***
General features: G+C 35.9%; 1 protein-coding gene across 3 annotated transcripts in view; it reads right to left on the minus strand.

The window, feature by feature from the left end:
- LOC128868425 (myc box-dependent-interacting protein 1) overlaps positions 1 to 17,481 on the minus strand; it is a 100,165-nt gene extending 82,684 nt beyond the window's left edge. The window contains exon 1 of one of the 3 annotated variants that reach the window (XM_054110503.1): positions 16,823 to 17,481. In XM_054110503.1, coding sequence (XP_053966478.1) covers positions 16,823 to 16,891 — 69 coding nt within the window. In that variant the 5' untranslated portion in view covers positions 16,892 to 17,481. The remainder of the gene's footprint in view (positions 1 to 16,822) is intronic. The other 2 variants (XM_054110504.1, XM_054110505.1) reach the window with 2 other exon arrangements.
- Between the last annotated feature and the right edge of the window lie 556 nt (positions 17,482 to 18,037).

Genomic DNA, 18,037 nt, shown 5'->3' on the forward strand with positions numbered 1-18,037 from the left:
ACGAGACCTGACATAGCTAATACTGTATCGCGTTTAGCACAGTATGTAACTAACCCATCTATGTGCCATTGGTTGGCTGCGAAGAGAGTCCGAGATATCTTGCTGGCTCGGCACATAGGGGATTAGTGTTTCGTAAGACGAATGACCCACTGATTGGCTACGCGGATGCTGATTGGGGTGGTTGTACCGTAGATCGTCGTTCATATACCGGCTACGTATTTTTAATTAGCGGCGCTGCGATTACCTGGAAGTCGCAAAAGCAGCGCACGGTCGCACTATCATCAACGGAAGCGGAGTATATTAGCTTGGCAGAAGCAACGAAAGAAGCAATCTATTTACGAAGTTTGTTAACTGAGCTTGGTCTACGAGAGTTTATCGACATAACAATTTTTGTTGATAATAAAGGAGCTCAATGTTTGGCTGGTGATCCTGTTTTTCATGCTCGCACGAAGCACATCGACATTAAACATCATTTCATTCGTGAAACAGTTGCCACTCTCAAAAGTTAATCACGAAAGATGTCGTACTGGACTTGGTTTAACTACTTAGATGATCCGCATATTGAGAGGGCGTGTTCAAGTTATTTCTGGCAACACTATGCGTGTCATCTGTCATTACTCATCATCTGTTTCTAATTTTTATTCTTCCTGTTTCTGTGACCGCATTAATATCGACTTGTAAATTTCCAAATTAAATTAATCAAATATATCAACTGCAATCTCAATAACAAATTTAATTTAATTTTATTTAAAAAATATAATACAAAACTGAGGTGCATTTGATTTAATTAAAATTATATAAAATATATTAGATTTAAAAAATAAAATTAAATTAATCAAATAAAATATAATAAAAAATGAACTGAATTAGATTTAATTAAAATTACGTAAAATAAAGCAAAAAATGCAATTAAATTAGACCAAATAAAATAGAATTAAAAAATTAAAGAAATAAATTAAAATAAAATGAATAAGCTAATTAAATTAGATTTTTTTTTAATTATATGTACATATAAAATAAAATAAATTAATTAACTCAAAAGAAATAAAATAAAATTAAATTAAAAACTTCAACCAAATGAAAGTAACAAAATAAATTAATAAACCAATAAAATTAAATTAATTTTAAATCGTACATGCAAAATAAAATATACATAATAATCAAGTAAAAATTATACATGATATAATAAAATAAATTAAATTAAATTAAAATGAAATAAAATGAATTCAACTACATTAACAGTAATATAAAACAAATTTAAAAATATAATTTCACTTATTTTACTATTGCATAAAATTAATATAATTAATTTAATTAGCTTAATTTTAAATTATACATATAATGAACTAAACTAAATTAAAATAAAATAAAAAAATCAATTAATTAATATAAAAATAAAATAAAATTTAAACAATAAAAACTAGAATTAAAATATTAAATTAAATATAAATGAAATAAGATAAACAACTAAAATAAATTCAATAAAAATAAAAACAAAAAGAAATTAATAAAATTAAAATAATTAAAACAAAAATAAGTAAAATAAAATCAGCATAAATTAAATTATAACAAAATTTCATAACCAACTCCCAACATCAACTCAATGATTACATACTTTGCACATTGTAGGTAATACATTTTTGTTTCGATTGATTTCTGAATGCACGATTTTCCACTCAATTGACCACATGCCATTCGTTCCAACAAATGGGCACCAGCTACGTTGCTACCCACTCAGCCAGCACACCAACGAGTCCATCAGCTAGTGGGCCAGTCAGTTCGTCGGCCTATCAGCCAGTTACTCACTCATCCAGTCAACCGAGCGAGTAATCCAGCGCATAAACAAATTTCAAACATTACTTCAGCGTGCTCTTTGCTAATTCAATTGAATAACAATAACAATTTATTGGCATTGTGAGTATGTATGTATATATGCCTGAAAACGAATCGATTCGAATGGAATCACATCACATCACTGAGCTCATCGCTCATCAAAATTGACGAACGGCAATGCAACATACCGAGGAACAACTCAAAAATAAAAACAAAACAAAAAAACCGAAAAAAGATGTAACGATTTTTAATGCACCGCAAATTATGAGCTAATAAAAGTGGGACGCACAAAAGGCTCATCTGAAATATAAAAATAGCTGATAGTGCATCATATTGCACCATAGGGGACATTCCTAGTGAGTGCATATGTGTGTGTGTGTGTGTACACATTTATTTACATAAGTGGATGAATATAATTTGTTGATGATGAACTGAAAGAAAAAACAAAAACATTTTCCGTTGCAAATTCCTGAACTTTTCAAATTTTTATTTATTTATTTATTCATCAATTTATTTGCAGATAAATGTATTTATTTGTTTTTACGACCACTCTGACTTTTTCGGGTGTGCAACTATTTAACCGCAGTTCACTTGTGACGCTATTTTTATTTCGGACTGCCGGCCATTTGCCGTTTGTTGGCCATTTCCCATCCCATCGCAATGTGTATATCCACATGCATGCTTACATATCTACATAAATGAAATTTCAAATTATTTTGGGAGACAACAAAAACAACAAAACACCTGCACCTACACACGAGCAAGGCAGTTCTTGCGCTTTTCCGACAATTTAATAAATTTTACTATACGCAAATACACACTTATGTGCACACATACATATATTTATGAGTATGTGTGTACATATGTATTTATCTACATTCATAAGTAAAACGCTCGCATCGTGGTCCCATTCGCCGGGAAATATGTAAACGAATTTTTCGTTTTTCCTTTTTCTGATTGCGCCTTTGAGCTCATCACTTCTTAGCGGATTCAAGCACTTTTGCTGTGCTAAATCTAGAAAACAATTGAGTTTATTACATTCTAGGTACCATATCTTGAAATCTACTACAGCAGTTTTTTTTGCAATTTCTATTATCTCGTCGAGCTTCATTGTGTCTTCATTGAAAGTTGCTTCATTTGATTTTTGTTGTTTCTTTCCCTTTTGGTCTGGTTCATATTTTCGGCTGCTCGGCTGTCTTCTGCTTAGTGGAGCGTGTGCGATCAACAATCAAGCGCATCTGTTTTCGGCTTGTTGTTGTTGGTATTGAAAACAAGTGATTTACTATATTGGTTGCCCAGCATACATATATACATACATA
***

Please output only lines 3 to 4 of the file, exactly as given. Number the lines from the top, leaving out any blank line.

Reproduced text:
- LOC128868425 (myc box-dependent-interacting protein 1) overlaps positions 1 to 17,481 on the minus strand; it is a 100,165-nt gene extending 82,684 nt beyond the window's left edge. The window contains exon 1 of one of the 3 annotated variants that reach the window (XM_054110503.1): positions 16,823 to 17,481. In XM_054110503.1, coding sequence (XP_053966478.1) covers positions 16,823 to 16,891 — 69 coding nt within the window. In that variant the 5' untranslated portion in view covers positions 16,892 to 17,481. The remainder of the gene's footprint in view (positions 1 to 16,822) is intronic. The other 2 variants (XM_054110504.1, XM_054110505.1) reach the window with 2 other exon arrangements.
- Between the last annotated feature and the right edge of the window lie 556 nt (positions 17,482 to 18,037).